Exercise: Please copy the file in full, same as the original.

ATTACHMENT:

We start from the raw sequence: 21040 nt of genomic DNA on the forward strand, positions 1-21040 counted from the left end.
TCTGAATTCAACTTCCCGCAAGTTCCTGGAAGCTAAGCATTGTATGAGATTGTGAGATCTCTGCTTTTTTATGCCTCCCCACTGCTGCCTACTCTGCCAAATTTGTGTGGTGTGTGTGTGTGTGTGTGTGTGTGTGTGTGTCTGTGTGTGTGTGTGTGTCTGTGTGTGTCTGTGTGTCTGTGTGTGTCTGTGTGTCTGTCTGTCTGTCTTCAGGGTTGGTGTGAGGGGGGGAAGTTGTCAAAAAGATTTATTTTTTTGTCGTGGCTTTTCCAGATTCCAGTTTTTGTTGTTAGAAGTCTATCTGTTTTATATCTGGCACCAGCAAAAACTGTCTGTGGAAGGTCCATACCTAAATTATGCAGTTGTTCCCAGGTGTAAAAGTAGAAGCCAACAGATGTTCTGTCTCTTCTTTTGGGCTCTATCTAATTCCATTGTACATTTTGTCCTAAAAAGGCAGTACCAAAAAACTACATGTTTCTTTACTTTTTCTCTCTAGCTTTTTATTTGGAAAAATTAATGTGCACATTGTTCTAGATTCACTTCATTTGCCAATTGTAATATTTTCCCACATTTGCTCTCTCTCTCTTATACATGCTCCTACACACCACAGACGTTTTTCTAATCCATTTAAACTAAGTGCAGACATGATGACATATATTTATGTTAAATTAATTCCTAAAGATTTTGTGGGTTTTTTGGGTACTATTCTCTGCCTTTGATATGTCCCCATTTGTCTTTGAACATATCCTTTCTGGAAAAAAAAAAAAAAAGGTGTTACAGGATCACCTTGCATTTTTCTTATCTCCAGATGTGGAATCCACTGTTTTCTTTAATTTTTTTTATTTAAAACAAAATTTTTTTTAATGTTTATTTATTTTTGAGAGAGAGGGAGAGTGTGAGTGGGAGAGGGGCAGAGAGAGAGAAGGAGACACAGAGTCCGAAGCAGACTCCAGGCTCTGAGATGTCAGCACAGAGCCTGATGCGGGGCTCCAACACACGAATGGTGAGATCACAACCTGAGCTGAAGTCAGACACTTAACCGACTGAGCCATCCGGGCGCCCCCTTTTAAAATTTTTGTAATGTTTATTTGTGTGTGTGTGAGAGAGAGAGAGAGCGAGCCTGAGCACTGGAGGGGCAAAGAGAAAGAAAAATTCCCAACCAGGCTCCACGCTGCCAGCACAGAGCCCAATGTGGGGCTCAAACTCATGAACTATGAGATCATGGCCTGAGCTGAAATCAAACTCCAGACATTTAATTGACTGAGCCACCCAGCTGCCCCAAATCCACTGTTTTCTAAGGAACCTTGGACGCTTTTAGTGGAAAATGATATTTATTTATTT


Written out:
We start from the raw sequence: 21040 nt of genomic DNA on the forward strand, positions 1-21040 counted from the left end.
TCTGAATTCAACTTCCCGCAAGTTCCTGGAAGCTAAGCATTGTATGAGATTGTGAGATCTCTGCTTTTTTATGCCTCCCCACTGCTGCCTACTCTGCCAAATTTGTGTGGTGTGTGTGTGTGTGTGTGTGTGTGTGTGTGTCTGTGTGTGTGTGTGTGTCTGTGTGTGTCTGTGTGTCTGTGTGTGTCTGTGTGTCTGTCTGTCTGTCTTCAGGGTTGGTGTGAGGGGGGGAAGTTGTCAAAAAGATTTATTTTTTTGTCGTGGCTTTTCCAGATTCCAGTTTTTGTTGTTAGAAGTCTATCTGTTTTATATCTGGCACCAGCAAAAACTGTCTGTGGAAGGTCCATACCTAAATTATGCAGTTGTTCCCAGGTGTAAAAGTAGAAGCCAACAGATGTTCTGTCTCTTCTTTTGGGCTCTATCTAATTCCATTGTACATTTTGTCCTAAAAAGGCAGTACCAAAAAACTACATGTTTCTTTACTTTTTCTCTCTAGCTTTTTATTTGGAAAAATTAATGTGCACATTGTTCTAGATTCACTTCATTTGCCAATTGTAATATTTTCCCACATTTGCTCTCTCTCTCTTATACATGCTCCTACACACCACAGACGTTTTTCTAATCCATTTAAACTAAGTGCAGACATGATGACATATATTTATGTTAAATTAATTCCTAAAGATTTTGTGGGTTTTTTGGGTACTATTCTCTGCCTTTGATATGTCCCCATTTGTCTTTGAACATATCCTTTCTGGAAAAAAAAAAAAAAAGGTGTTACAGGATCACCTTGCATTTTTCTTATCTCCAGATGTGGAATCCACTGTTTTCTTTAATTTTTTTTATTTAAAACAAAATTTTTTTTAATGTTTATTTATTTTTGAGAGAGAGGGAGAGTGTGAGTGGGAGAGGGGCAGAGAGAGAGAAGGAGACACAGAGTCCGAAGCAGACTCCAGGCTCTGAGATGTCAGCACAGAGCCTGATGCGGGGCTCCAACACACGAATGGTGAGATCACAACCTGAGCTGAAGTCAGACACTTAACCGACTGAGCCATCCGGGCGCCCCCTTTTAAAATTTTTGTAATGTTTATTTGTGTGTGTGTGAGAGAGAGAGAGAGCGAGCCTGAGCACTGGAGGGGCAAAGAGAAAGAAAAATTCCCAACCAGGCTCCACGCTGCCAGCACAGAGCCCAATGTGGGGCTCAAACTCATGAACTATGAGATCATGGCCTGAGCTGAAATCAAACTCCAGACATTTAATTGACTGAGCCACCCAGCTGCCCCAAATCCACTGTTTTCTAAGGAACCTTGGACGCTTTTAGTGGAAAATGATATTTATTTATTT